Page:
Table 23: Median SPFH3 values used for heat pumps. Space heating Water heating Air source 256% 229% Ground source 289% 269% 2.5.12 Broken, repaired and upgrades of electric storage heaters Savings for electric storage heater (ESH) upgrades and repairs were also calculated. Broken and repaired ESHs used a ‘before’ case of no heating system, represented by electric room heating. There are two ‘after’ cases, fan storage heaters with automatic controls and high heat retention storage heaters, with their associated controls (SAP2012, 9.2.8).

A responsiveness of 0.2 was assumed for existing storage heaters.

This is based on the weighted average responsiveness of the different types of storage heaters as observed by the EHS, which was calculated for the housing stock as 0.219. The value of 0.2 is the closest figure available in SAP. Assumptions for storage heaters are shown in Tables 24 and 25 below. Table 24: General electric storage heater (ESH) measure assumptions Measure Before heating system Before controls After heating system After controls Broken ESH Electric Room Heaters N/A Electric Storage Heaters With controls ESH upgrades ESH responsiveness of 0.2 With controls All types With controls ESH repair Electric Room Heaters N/A Electric Storage Heaters With controls 15 www.gov.uk/government/publications/detailed-analysis-of-data-from-heat-pump s-installed-via-therenewable-heat-premium-payment-scheme

Deemed Scores Methodology © Building Research Establishment Ltd Page 21 of 26 Table 25: Electric storage heater upgrade assumptions before Efficiencies and other parameters are as in Table 2, except back boilers; these are from SAP Controls: Hot water from: Efficiency: Electric storage heating Automatic dual immersion 100% Oil central heating timer, roomstat, TRVs boiler 81% LPG central heating timer, roomstat, TRVs boiler 72% Solid fossil central heating timer, roomstat, TRVs boiler 60% Electric boiler central heating timer, roomstat, TRVs boiler 100% Electric room heating Thermostat immersion 100% Gas room heating Thermostat immersion 60% Solid fossil room heating None immersion 50% Gas back boiler appliance thermostat back boiler 50% Gas back boiler and radiators appliance thermostat back boiler 66/56%* X * winter/summer efficiency after Electric storage heating, dual immersion (a) fan storage with automatic controls (b) high heat retention storage with incorporated controls 2.5.13 Heating controls The controls that are included in this measure (see Table 26) are considered normal good practice when installing a central heating system.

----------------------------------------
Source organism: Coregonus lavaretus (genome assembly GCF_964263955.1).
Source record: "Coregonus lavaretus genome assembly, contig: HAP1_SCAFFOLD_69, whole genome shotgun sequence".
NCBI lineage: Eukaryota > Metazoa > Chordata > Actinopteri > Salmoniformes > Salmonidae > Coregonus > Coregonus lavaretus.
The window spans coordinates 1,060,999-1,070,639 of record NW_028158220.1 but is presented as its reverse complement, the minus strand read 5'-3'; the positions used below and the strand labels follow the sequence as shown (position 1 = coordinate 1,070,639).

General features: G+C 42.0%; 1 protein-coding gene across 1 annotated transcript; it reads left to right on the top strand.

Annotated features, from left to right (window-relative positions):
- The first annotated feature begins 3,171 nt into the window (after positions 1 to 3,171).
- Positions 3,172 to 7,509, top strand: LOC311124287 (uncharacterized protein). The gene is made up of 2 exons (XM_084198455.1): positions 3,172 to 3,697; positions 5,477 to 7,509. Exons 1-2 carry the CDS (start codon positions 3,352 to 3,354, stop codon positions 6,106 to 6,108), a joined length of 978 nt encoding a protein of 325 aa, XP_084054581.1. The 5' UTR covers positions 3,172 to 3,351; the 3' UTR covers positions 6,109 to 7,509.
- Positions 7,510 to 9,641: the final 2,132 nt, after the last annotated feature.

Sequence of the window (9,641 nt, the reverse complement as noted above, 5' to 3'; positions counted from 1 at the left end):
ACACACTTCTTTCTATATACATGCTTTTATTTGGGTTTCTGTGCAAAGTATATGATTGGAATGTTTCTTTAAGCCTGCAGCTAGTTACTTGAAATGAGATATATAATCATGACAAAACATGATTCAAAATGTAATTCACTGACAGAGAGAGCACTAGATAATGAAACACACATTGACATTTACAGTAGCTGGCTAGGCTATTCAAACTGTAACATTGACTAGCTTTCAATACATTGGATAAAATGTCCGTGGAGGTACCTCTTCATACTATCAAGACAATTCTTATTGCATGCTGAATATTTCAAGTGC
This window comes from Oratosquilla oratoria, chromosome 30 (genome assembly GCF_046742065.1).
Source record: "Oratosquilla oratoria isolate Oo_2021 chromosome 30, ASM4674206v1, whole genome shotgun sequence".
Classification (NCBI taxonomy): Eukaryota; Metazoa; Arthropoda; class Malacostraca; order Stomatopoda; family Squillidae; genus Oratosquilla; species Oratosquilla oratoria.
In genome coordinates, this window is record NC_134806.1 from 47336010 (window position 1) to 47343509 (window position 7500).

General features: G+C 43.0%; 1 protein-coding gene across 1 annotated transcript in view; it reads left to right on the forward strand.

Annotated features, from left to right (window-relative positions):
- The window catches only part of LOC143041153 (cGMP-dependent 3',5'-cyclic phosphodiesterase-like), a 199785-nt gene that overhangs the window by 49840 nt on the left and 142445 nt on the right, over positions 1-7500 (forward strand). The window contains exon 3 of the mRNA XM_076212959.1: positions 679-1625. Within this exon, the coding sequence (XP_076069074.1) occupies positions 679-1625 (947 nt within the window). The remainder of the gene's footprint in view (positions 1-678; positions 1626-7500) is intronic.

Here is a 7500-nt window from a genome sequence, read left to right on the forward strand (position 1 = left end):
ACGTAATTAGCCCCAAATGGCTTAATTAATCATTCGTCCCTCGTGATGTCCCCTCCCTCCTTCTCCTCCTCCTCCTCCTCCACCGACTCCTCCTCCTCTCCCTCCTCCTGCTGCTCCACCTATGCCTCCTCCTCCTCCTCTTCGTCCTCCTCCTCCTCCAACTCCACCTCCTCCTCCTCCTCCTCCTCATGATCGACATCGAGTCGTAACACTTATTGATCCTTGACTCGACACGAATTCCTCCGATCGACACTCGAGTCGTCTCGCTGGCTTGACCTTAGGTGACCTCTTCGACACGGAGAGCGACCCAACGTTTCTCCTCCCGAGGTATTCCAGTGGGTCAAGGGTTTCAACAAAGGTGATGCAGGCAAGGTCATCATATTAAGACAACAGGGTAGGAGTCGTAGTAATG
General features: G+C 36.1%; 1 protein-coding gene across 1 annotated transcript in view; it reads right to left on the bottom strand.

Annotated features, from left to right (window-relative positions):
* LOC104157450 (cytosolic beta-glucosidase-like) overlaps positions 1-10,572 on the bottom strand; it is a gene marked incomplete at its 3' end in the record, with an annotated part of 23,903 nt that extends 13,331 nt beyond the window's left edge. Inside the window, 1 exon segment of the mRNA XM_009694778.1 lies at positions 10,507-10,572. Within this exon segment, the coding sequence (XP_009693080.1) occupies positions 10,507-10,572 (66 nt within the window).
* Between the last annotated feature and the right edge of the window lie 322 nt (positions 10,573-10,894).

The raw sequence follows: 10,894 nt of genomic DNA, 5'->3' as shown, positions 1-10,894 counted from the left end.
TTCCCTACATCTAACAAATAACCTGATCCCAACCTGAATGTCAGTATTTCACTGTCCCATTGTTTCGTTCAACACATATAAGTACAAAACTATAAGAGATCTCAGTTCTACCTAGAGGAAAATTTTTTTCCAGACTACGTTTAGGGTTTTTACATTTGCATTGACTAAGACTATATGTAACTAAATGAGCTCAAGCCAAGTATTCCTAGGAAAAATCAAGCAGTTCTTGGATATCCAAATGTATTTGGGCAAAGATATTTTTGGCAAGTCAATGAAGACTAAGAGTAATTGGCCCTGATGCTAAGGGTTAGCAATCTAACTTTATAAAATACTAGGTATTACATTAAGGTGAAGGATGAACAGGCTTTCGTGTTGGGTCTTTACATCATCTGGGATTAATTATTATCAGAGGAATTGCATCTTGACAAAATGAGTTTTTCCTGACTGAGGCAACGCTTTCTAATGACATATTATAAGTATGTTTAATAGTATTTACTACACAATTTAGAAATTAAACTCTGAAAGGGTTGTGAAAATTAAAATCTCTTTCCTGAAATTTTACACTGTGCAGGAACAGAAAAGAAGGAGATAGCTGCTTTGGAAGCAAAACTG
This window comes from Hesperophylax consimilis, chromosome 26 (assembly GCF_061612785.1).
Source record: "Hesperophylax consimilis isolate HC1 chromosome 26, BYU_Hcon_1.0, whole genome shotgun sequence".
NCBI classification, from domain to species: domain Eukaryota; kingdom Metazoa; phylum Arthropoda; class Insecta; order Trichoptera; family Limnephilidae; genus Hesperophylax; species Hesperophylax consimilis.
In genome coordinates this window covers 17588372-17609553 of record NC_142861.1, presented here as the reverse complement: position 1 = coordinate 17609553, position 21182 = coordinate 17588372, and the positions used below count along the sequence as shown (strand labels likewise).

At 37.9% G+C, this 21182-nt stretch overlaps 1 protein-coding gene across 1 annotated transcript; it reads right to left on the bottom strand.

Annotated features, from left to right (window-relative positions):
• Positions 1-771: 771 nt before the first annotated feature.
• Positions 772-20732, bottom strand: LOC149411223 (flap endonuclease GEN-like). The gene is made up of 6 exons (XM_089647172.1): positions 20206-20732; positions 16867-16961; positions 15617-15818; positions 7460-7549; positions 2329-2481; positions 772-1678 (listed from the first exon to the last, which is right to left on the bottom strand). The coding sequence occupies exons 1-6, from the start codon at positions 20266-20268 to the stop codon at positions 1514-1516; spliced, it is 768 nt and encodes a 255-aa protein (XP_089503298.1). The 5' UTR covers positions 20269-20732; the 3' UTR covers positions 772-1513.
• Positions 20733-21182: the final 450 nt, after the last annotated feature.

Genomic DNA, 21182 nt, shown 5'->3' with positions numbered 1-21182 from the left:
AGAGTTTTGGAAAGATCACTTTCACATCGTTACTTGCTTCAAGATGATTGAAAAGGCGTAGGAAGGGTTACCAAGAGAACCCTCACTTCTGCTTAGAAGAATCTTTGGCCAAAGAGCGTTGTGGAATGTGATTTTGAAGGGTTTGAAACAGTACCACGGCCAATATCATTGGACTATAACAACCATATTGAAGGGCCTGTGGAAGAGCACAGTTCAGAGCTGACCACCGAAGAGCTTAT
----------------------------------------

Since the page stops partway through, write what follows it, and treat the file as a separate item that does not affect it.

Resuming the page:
The savings calculated therefore assume that all heating controls stated in Table 26 are present. Heating control savings are calculated on the basis of the boiler efficiencies as shown for each fuel.

Table 26: Heating control assumptions. For: Boiler efficiency (in post-position): Hot water from: Gas central heating 90.3% boiler Oil central heating 81% boiler LPG central heating 90.3% boiler Solid fossil central heating 81% boiler Electric central heating system 100% boiler x before No heating controls (relevant SAP efficiency penalties as outlined in SAP Tables 4c and 4e for lack of thermostatic controls, and absence of interlock will apply)

Deemed Scores Methodology © Building Research Establishment Ltd Page 22 of 26 after Timer, roomstat & TRVs 2.5.14 Photovoltaics Savings were calculated for the configuration defined in SAP Appendix T ‘Improvement measures for Energy Performance Certificates’.

This identifies a solar panel as 2.5kWp, and located on a south facing roof on an incline of 30°, with modest overshading. Scores may be calculated by adjusting these values using the kWp of the individual installation.

Deemed Scores Methodology © Building Research Establishment Ltd Page 23 of 26 Changes to the methodology in ECO3 A number of changes to the methodology used for the ECO2t scores have been made for the ECO3 scores. These include the following: - No carbon scores have been produced for ECO3. - The wall U-values as published in RdSAP 9.93 have been used in place of those published in RdSAP 9.92. This has impacted all property archetypes, and therefore all measure types. It has also impacted on before and after position for solid wall insulation. - An average ‘Percentage of Property Treated’ (POPT) has been applied within the deemed scores for all measure types, except for heating controls and those for which sufficient data was unavailable.